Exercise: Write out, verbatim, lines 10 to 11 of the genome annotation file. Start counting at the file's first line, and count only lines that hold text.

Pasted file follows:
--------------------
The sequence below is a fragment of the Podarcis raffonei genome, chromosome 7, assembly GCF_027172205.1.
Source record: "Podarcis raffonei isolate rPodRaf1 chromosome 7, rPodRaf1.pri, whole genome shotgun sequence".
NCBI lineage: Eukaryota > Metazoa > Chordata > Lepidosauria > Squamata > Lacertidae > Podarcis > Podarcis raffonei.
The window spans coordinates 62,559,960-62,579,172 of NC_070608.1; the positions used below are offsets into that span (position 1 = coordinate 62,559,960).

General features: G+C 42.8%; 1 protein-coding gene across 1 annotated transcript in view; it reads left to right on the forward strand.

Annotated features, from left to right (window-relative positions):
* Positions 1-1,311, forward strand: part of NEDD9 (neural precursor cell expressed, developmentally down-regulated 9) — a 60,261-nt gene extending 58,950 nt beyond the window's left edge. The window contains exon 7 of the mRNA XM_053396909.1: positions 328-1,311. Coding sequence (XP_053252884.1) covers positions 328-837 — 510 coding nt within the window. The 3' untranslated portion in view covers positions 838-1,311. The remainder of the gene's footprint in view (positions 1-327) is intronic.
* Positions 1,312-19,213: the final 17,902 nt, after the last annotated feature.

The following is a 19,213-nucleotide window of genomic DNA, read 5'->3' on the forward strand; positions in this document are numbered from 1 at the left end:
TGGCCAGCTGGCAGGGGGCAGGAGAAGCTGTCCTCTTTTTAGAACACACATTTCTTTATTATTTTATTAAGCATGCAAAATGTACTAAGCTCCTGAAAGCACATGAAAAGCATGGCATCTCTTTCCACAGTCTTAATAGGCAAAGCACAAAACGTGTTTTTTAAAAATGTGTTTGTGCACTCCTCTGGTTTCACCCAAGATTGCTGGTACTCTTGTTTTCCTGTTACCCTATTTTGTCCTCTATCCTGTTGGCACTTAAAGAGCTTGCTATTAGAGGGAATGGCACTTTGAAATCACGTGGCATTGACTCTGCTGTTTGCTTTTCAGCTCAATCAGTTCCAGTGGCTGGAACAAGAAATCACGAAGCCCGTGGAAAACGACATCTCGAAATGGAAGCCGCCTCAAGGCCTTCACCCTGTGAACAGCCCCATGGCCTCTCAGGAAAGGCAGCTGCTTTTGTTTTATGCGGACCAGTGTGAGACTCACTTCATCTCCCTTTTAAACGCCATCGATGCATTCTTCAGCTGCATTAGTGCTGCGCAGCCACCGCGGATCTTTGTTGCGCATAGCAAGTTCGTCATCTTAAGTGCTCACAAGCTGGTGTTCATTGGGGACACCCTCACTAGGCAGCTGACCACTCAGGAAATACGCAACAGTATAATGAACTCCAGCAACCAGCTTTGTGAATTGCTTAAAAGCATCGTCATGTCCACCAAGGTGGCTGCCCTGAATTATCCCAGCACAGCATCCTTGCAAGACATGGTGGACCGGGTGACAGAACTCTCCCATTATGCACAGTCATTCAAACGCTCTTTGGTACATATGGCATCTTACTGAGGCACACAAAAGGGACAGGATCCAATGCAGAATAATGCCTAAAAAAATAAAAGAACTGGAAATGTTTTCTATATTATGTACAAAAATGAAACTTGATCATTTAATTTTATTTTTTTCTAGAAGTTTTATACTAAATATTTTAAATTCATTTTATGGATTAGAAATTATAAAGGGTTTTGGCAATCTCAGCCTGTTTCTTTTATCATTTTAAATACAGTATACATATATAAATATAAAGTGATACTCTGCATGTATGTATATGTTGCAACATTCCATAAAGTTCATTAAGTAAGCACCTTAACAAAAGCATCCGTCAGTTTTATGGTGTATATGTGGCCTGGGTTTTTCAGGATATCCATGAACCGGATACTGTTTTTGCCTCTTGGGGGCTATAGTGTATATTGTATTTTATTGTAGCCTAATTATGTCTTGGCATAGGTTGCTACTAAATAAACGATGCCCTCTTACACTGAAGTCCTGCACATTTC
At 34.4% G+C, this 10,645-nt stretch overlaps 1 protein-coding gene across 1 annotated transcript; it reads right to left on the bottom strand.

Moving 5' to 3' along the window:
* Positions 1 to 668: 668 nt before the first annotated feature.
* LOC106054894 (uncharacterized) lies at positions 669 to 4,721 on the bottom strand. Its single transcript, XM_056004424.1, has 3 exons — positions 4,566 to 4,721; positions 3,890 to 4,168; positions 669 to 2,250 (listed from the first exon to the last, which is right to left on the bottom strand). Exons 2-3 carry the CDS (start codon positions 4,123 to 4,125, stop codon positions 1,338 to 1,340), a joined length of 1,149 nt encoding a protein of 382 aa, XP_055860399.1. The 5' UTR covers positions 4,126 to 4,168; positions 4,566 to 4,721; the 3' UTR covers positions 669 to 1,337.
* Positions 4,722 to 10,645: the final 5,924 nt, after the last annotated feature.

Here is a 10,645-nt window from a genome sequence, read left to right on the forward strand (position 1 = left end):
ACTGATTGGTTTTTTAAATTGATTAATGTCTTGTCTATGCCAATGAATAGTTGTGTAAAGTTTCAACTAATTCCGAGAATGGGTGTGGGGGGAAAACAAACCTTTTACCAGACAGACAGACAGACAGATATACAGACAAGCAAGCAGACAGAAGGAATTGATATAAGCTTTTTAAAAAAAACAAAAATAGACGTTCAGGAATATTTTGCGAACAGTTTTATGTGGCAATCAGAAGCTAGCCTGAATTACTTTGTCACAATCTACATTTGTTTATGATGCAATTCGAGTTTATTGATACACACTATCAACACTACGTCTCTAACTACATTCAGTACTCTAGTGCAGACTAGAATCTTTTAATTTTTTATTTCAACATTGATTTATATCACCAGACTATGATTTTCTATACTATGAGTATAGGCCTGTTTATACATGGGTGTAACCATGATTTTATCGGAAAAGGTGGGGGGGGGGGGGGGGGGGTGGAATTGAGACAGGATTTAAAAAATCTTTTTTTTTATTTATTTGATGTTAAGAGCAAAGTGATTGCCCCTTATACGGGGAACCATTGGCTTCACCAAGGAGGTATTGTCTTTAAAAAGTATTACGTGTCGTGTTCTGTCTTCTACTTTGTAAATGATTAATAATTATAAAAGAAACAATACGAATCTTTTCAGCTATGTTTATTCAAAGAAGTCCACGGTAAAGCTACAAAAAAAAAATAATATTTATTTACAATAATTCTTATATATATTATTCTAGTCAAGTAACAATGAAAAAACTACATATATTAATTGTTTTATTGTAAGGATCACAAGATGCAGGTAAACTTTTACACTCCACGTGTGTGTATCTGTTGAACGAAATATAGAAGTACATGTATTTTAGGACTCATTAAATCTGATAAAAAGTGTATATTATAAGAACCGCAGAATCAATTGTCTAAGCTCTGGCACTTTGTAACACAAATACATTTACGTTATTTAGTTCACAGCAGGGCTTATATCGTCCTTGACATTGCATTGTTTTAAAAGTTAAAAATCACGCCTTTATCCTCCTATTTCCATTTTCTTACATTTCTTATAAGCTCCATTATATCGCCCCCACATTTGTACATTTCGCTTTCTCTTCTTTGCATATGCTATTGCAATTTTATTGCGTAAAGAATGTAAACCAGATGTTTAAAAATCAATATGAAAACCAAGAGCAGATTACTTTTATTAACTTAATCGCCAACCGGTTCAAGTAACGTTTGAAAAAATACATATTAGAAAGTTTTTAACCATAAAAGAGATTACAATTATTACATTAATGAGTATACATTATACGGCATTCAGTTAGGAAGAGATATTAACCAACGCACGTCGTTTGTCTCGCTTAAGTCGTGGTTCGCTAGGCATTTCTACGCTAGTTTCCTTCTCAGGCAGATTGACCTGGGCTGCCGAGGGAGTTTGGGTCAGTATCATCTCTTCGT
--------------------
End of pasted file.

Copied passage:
TGGCCAGCTGGCAGGGGGCAGGAGAAGCTGTCCTCTTTTTAGAACACACATTTCTTTATTATTTTATTAAGCATGCAAAATGTACTAAGCTCCTGAAAGCACATGAAAAGCATGGCATCTCTTTCCACAGTCTTAATAGGCAAAGCACAAAACGTGTTTTTTAAAAATGTGTTTGTGCACTCCTCTGGTTTCACCCAAGATTGCTGGTACTCTTGTTTTCCTGTTACCCTATTTTGTCCTCTATCCTGTTGGCACTTAAAGAGCTTGCTATTAGAGGGAATGGCACTTTGAAATCACGTGGCATTGACTCTGCTGTTTGCTTTTCAGCTCAATCAGTTCCAGTGGCTGGAACAAGAAATCACGAAGCCCGTGGAAAACGACATCTCGAAATGGAAGCCGCCTCAAGGCCTTCACCCTGTGAACAGCCCCATGGCCTCTCAGGAAAGGCAGCTGCTTTTGTTTTATGCGGACCAGTGTGAGACTCACTTCATCTCCCTTTTAAACGCCATCGATGCATTCTTCAGCTGCATTAGTGCTGCGCAGCCACCGCGGATCTTTGTTGCGCATAGCAAGTTCGTCATCTTAAGTGCTCACAAGCTGGTGTTCATTGGGGACACCCTCACTAGGCAGCTGACCACTCAGGAAATACGCAACAGTATAATGAACTCCAGCAACCAGCTTTGTGAATTGCTTAAAAGCATCGTCATGTCCACCAAGGTGGCTGCCCTGAATTATCCCAGCACAGCATCCTTGCAAGACATGGTGGACCGGGTGACAGAACTCTCCCATTATGCACAGTCATTCAAACGCTCTTTGGTACATATGGCATCTTACTGAGGCACACAAAAGGGACAGGATCCAATGCAGAATAATGCCTAAAAAAATAAAAGAACTGGAAATGTTTTCTATATTATGTACAAAAATGAAACTTGATCATTTAATTTTATTTTTTTCTAGAAGTTTTATACTAAATATTTTAAATTCATTTTATGGATTAGAAATTATAAAGGGTTTTGGCAATCTCAGCCTGTTTCTTTTATCATTTTAAATACAGTATACATATATAAATATAAAGTGATACTCTGCATGTATGTATATGTTGCAACATTCCATAAAGTTCATTAAGTAAGCACCTTAACAAAAGCATCCGTCAGTTTTATGGTGTATATGTGGCCTGGGTTTTTCAGGATATCCATGAACCGGATACTGTTTTTGCCTCTTGGGGGCTATAGTGTATATTGTATTTTATTGTAGCCTAATTATGTCTTGGCATAGGTTGCTACTAAATAAACGATGCCCTCTTACACTGAAGTCCTGCACATTTC
At 34.4% G+C, this 10,645-nt stretch overlaps 1 protein-coding gene across 1 annotated transcript; it reads right to left on the bottom strand.